If you look at what academic macroeconomists - that is, the professors in the macro areas of econ departments - are doing, a lot of it now is pretty empirical. For example, macroeconomists might try to determine whether sticky prices or sticky wages matter more in business cycles, or why companies don't hire more young workers during recessions. Each paper of this sort will typically focus on understanding one piece of the macro puzzle. They'll have theory sections, but the theory will be limited to the phenomenon in question - it won't be a big general model of the whole economy.

Unfortunately, we often use the term "macro theory" only to refer to the big, general models of the whole economy. And since DSGE models are still the main type of big, general model of the whole economy (OLG would be a distant second, and most people don't call VARs "theory" at all), this means that "macro" now means "DSGE" almost by definition. Until someone comes up with a type of theory that isn't called "DSGE" and it gains credence as an alternative (for example, "agent-based" models), macro theory will by definition consist only of tweaks.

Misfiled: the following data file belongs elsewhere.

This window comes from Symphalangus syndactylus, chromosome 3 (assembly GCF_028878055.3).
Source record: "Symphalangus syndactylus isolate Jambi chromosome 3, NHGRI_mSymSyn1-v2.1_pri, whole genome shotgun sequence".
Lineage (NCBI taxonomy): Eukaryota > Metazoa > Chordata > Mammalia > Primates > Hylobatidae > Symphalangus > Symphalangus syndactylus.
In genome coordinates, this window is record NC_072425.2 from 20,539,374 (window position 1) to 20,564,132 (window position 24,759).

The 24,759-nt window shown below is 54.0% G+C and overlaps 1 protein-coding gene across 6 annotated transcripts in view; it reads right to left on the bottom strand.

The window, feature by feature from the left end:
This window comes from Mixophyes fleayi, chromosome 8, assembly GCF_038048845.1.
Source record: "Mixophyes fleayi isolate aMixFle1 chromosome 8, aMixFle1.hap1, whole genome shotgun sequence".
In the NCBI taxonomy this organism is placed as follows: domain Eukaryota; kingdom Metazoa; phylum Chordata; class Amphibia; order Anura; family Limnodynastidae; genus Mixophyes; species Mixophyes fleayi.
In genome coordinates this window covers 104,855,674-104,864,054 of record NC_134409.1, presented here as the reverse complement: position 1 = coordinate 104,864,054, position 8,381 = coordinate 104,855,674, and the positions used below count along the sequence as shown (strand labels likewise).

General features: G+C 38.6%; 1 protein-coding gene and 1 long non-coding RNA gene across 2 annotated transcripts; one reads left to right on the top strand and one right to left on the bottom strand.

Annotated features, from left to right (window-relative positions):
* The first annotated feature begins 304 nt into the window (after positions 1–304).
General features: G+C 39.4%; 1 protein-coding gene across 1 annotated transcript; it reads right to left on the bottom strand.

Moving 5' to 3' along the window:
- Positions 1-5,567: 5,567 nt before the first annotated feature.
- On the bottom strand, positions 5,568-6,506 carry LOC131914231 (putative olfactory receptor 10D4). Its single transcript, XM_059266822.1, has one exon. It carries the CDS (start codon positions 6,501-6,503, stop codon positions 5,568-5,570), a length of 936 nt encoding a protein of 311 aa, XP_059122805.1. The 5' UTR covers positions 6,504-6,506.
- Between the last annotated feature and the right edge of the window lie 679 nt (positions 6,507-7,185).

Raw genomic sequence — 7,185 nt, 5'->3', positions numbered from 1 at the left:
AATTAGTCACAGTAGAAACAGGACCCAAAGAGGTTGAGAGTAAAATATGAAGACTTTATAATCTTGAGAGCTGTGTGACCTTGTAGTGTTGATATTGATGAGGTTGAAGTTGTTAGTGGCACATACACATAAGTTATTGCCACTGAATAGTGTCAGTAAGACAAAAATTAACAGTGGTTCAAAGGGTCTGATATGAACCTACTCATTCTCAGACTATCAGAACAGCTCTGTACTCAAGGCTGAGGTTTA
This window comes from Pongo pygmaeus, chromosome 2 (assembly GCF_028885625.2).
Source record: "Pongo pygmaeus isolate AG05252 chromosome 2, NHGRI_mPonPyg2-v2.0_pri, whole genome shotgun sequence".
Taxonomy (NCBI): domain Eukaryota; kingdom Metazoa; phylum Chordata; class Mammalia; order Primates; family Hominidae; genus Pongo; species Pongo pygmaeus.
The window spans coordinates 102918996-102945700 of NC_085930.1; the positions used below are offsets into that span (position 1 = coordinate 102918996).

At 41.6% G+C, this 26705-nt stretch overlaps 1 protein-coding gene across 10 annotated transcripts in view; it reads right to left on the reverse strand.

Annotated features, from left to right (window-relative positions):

So while the Bloomberg View editors are right to be annoyed at the fact that mainstream macro theory hasn't changed much in the past decade, we should all recognize the big changes that have taken place not only in econ as a whole, but even within the macro area itself. No, there hasn't yet been a replacement for the basic Ed Prescott-inspired business-cycle modeling framework. But lots of other important work is being done, much of it very scientific.

Noah Smith
Noah has been a finance professor at SUNY Stony Brook, an economics PhD student at the University of Michigan, an academic editor in Japan, and a physics major at Stanford. He is currently hard at work on solving all the problems of the world. So don't be surprised when all your problems suddenly vanish.